Health & Wellbeing

Exercise boosts production of anti-inflammatory cannabis-like substances

Exercise boosts production of ...
A new study has shown how daily bouts of exercise can reduce inflammation by boosting the body's production of endocannabinoids
A new study has shown how daily bouts of exercise can reduce inflammation by boosting the body's production of endocannabinoids
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A new study has shown how daily bouts of exercise can reduce inflammation by boosting the body's production of endocannabinoids
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A new study has shown how daily bouts of exercise can reduce inflammation by boosting the body's production of endocannabinoids

Research continues to shine a light on all the surprising ways that exercise can benefit the human body, and that includes altering the composition of our gut microbiome and tempering inflammation. A new study has explored this phenomenon in sufferers of arthritis, and shown how the cannabis-like substances produced by the body play an important mediatory role and drive a large portion of the anti-inflammatory effects.

The endocannabinoid system was discovered in the 1990s through research into the way cannabis works in the brain. This showed that the human body produces its own version of the active constituents in cannabis, called endocannabinoids, and subsequent studies have shown how they can play a role in depression, weight loss and reducing inflammation.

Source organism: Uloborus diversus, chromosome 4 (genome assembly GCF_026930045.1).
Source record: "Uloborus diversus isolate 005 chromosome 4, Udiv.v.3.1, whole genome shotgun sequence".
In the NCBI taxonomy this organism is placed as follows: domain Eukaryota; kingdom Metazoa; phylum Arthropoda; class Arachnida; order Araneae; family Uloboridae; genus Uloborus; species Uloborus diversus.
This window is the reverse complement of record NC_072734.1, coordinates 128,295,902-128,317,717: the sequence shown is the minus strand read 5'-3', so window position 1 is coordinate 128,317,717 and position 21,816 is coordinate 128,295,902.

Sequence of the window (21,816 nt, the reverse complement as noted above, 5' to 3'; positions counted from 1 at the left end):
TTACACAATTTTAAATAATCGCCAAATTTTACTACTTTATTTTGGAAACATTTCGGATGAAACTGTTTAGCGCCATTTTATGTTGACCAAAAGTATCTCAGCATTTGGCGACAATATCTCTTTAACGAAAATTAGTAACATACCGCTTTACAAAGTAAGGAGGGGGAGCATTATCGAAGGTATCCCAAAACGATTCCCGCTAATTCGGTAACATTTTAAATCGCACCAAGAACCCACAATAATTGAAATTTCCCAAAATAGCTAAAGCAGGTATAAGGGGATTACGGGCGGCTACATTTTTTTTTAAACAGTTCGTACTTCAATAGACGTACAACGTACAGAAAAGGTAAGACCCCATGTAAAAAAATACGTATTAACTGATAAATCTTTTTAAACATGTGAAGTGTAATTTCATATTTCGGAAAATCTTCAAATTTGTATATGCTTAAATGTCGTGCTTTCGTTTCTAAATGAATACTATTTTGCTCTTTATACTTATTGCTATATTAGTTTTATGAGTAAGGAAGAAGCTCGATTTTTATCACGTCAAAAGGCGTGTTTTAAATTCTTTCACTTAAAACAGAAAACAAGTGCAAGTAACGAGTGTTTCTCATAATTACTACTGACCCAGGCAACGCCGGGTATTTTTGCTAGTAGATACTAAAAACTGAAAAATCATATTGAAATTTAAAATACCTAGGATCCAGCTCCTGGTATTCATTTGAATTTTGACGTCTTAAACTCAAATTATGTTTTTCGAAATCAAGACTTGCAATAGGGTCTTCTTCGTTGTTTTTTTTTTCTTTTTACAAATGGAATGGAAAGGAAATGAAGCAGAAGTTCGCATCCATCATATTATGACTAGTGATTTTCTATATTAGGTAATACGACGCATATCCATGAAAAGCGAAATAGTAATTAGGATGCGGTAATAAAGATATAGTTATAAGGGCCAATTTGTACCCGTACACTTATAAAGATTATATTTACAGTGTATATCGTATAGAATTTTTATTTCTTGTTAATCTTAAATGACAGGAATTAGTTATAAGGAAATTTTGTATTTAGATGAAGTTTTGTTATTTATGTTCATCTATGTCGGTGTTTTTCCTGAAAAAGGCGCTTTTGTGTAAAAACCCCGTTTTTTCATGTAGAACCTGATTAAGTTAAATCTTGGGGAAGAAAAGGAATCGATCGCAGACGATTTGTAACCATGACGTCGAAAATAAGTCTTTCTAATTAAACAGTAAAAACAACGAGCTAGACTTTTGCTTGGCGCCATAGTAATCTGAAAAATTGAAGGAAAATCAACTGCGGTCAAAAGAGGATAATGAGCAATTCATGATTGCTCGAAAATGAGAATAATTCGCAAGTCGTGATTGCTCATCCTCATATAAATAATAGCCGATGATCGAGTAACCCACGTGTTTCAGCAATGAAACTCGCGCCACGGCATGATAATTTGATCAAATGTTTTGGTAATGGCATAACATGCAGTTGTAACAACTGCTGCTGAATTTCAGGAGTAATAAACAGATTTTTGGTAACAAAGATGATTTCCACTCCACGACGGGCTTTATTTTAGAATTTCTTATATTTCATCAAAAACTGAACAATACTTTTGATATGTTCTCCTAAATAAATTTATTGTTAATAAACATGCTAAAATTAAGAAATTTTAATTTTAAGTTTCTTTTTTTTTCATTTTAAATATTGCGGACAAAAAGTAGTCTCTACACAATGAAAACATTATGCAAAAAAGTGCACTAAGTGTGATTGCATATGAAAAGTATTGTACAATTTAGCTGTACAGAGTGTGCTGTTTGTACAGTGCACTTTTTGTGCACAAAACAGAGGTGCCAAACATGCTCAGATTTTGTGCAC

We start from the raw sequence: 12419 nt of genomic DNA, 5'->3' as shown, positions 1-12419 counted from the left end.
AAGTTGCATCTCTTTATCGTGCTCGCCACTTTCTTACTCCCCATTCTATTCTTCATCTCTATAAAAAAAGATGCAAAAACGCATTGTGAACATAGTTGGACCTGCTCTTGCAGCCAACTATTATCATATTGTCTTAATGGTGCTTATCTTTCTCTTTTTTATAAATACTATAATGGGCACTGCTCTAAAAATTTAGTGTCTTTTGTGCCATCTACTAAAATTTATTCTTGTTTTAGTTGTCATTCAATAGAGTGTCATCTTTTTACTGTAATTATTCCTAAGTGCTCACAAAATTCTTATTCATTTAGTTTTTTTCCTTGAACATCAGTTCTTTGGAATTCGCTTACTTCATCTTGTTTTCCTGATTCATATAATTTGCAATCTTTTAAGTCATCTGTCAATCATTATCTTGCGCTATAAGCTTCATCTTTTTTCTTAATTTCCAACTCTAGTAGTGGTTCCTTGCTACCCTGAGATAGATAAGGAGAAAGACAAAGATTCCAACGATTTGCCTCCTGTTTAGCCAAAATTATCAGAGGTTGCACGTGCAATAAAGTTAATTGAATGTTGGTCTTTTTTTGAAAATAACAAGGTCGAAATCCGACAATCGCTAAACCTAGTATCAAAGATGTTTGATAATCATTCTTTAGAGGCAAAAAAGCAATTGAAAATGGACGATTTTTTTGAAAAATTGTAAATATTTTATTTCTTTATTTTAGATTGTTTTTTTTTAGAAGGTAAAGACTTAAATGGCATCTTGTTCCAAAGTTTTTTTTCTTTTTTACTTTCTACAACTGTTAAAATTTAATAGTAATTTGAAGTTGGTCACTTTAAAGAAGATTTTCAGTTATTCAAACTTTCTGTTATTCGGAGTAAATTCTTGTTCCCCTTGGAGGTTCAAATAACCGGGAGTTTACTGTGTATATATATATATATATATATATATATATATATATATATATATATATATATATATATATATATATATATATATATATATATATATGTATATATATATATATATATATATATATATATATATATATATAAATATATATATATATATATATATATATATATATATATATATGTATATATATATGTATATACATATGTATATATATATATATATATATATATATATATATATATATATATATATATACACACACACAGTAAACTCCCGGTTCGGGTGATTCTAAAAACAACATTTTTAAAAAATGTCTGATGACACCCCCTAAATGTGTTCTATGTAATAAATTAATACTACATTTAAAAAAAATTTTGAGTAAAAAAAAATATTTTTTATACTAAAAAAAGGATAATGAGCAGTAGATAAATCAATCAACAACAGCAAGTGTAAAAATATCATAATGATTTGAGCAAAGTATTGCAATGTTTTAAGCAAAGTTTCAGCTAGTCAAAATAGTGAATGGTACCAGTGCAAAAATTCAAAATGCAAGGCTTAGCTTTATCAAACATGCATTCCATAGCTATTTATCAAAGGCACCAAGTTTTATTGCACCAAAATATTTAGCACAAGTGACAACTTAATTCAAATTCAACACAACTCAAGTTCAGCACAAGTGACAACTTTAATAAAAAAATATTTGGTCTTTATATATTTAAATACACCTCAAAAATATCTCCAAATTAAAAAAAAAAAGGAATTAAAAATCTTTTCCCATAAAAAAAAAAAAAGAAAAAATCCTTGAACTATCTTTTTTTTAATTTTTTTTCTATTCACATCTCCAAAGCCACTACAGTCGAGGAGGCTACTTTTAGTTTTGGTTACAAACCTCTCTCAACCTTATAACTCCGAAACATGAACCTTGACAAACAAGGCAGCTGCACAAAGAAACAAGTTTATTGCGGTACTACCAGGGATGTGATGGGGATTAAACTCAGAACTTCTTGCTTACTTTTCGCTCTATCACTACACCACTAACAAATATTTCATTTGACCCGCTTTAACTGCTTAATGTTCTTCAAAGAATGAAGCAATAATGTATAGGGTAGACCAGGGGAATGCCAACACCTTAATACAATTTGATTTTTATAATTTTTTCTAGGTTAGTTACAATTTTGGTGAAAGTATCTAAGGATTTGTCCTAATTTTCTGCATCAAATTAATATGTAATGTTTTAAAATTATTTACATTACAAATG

For this new study, scientists at the University of Nottingham set out to further explore the mechanisms through which exercise can decrease chronic inflammation, and what role the endocannabinoid system might play by influencing the gut microbiome.

To do so, the researchers enlisted 78 arthritis patients, around half of which were subjected to an exercise regime involving 15 minutes of muscle-strengthening workouts every day for six weeks. The other half of the group were made to do nothing. Those that exercised benefitted from a reduction in pain, and also exhibited more microbes in their guts that produce anti-inflammatory substances, as well as higher levels of endocannabinoids.

According to the team, this rise in endocannabinoids was strongly linked to the observed changes in the gut microbiome, along with the production of anti-inflammatory substances called short chain fatty acids. In all, the team says at least a third of the anti-inflammatory effects conferred by the exercise regime was due to an increase in endocannabinoids.

"Our study clearly shows that exercise increases the body’s own cannabis-type substances," says first author of the study Amrita Vijay. "Which can have a positive impact on many conditions. As interest in cannabidiol oil and other supplements increases, it is important to know that simple lifestyle interventions like exercise can modulate endocannabinoids.”

The research was published in the journal Gut Microbes

Source: University of Nottingham

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